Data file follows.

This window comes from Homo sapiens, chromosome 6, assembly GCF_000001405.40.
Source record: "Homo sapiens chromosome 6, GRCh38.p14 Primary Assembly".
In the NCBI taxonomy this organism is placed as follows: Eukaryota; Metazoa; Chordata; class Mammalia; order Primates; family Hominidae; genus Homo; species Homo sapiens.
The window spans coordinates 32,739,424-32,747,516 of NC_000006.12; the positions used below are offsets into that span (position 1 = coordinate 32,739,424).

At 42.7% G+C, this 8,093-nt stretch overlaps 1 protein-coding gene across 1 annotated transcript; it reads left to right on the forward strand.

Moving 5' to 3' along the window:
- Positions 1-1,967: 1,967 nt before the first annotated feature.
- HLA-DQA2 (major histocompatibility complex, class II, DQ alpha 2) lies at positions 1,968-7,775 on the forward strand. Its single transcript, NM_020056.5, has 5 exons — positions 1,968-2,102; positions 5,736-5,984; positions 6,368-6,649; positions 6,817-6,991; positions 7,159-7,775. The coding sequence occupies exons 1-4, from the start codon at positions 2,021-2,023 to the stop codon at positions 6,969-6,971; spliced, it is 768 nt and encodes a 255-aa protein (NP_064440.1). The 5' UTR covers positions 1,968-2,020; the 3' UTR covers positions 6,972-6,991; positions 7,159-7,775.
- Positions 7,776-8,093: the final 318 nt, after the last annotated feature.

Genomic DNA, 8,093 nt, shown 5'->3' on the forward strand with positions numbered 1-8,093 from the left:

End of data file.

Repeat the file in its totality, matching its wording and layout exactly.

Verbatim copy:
This window comes from Homo sapiens, chromosome 6, assembly GCF_000001405.40.
Source record: "Homo sapiens chromosome 6, GRCh38.p14 Primary Assembly".
In the NCBI taxonomy this organism is placed as follows: Eukaryota; Metazoa; Chordata; class Mammalia; order Primates; family Hominidae; genus Homo; species Homo sapiens.
The window spans coordinates 32,739,424-32,747,516 of NC_000006.12; the positions used below are offsets into that span (position 1 = coordinate 32,739,424).

At 42.7% G+C, this 8,093-nt stretch overlaps 1 protein-coding gene across 1 annotated transcript; it reads left to right on the forward strand.

Moving 5' to 3' along the window:
- Positions 1-1,967: 1,967 nt before the first annotated feature.
- HLA-DQA2 (major histocompatibility complex, class II, DQ alpha 2) lies at positions 1,968-7,775 on the forward strand. Its single transcript, NM_020056.5, has 5 exons — positions 1,968-2,102; positions 5,736-5,984; positions 6,368-6,649; positions 6,817-6,991; positions 7,159-7,775. The coding sequence occupies exons 1-4, from the start codon at positions 2,021-2,023 to the stop codon at positions 6,969-6,971; spliced, it is 768 nt and encodes a 255-aa protein (NP_064440.1). The 5' UTR covers positions 1,968-2,020; the 3' UTR covers positions 6,972-6,991; positions 7,159-7,775.
- Positions 7,776-8,093: the final 318 nt, after the last annotated feature.

Genomic DNA, 8,093 nt, shown 5'->3' on the forward strand with positions numbered 1-8,093 from the left: